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About Catching Clams

This is the only “How to Catch” section in this blog that isn’t really about catching. It’s about digging. Digging with garden shoes, shovels, cultivators, clam shovels, culling gauge, clam guns or clam hooks. From an equipment standpoint, this is a very personalized sport. It’s also a very wet and grubby activity. Diggers either wear old tennis shoes and old pants, or waders. If you don’t go the waterproof route, be sure to bring along a change of clothing. One of the best ways to get familiar with clam digging is to take a family outing to a popular clamming ground. Wander around. Watch. Ask questions. Observe the equipment and techniques. You’ll have a ball.

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Clamming Techniques

Clamming is probably the most popular on Northern California in late fall and early winter. During this period a tide chart is all that is needed to tell you when to go. The best time is a minus low tide. This is when the ocean rolls back to expose the prime clam beds. Clams are not found on long stretches of exposed beach. They need protected waters. Good clamming grounds include Humboldt Bay, Tomales Bay, Bodega Bay, Half Moon Bay and Elkhorn Slough (at Moss Landing).

Besides digging equipment, clammers also need a measuring device, fishing license, plastic bucket or burlap sack. The type of clams that are found depend on where you dig. Cockles are especially prolific in Tomales Bay, Half Moon Bay and the Ano Nuevo Area (don’t dig in the state reserve here). These small clams (minimum size limit is 1 1/2″) are found in rock and sand mix, only about three to four inches below the surface. Washington and horseneck (gapers) are smooth and reach a maximum length of 5 inches. They are found at Elkhorn Slough, Tomales and Bodega Bays.

For horsenecks, diggers are out on the tide flats during minus tides looking for small siphon holes on the sand. These are feeding holes. When a bubbling hole is spotted, dig down. Somewhere down there is a clam. The favorite tool for these larger and deeper species is clam shovel. It can dig a narrow yet deep hole rather easily. Clam hooks can also be used. One caution: Never put clams on a galvanized bucket. An electrolyte action may be set up, ruining the clam.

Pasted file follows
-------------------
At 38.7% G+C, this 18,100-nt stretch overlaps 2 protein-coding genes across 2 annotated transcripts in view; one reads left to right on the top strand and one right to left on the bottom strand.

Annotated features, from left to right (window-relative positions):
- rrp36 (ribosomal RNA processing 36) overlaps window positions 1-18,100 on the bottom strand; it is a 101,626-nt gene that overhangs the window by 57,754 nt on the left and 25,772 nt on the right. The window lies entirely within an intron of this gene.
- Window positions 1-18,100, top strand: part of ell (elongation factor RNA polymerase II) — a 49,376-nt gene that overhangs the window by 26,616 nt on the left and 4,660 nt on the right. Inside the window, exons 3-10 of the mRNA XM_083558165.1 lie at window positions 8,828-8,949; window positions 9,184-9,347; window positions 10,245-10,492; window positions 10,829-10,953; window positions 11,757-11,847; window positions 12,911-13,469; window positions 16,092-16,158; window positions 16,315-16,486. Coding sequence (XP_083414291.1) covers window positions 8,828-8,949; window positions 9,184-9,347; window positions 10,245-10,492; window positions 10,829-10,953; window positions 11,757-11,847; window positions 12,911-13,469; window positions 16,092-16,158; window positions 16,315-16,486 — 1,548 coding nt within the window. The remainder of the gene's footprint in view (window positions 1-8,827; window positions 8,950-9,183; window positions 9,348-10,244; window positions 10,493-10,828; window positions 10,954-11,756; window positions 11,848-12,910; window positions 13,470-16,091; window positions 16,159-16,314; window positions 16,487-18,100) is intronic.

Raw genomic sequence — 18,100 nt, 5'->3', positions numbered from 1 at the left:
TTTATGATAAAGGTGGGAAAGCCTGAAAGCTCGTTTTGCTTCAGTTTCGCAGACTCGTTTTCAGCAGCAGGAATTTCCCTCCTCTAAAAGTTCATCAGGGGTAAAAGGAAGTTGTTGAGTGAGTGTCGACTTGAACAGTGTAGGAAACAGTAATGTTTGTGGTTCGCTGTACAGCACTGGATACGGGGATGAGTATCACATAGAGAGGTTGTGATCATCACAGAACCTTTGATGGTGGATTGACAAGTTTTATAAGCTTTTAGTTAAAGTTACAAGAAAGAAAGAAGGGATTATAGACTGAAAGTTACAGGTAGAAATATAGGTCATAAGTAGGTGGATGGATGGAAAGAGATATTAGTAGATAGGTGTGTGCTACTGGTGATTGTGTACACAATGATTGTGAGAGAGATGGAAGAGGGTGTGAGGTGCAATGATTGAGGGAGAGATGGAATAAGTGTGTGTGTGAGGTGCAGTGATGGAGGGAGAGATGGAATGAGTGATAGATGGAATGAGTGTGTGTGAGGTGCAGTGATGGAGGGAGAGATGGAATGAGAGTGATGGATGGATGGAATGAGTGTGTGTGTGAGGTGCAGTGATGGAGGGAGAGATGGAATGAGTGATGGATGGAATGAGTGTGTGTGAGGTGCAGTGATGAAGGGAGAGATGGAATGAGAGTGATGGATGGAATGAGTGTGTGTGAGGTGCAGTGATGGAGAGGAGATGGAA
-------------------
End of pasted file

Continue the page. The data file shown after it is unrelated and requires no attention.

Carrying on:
Where to Dig to Catch Clams

Humboldt Bay has Washington, horseneck and cockle clams. The most productive area is the south end of the bay. Cockles are the main quarry at the north end of the bay. Bodega Bay completely drains on a minus tide. The west side is particularly good for clamming. Tomales Bay clammers have immense areas to work, but the western shoreline in Tomales Bay State Park is a favorite. Half Moon Bay is good just inside the north and south ends of the harbor. At Elkhorn Slough clammers can be seen digging in the area east of Hwy. 1. Be aware of clamming regulations. They differ by location and species.

Cleaning and Cooking Clams

The best way to get sand out of clam is to keep them in saltwater for two or three days. Change the water several times during the period. Don’t use fresh water and use a Clam Knife to open them. Another way to clean clams is to freeze them. When they thaw they’ll gape open and the sand can be quickly rinsed out. Cockles are a favorite for eating. Many people steam them and then dip them in butter sauce (perhaps seasoned with garlic). Washington and horseneck clams are excellent when fried. Overcooking of any clam should be avoided to prevent toughness.

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  1. Here is the California Clam Harvesting Laws as of 2013.


    Additional Regulations can be found here:

    Harvest 30 minutes before daylight up until 30 minutes after.

    Clams and Other Mollusks:
    Clams may be taken commercially between September 1 and April 30 in Districts 8, 9, and 17 and at any time in all other districts, except littlenecks, chiones and hard-shell cockles may only be taken in Marin County between September 1 and March 31 (FGC §§8340, 8341).
    Littlenecks, chiones, and hard–shell cockles including thin–shelled littleneck, common littleneck, Japanese littleneck, rough–sided littleneck, smooth chione, wavy chione, and banded chiones:
    1 ½ inches or more in diameter, 50 in the aggregate per day and in possession (FGC §8341).

    Washington and gaper clams:
    Districts 1 ½ , 8, 9: Twenty–five in the aggregate and in possession per day. Commercial fishermen with valid daily written order from dealer or restaurant may possess up to the number specified on order in Districts 8 and 9 (FGC §8342). All other districts: 10 each in possession.

    Freshwater Clams:
    Freshwater clams shall be taken only under regulations of the Commission (FGC §8475. §200.29, Title 14).

    You can call the California Fish and Wildlife at (916) 445-0411 to get more information on shellfish regulations.

    Thanks and Good luck Catching those Clams!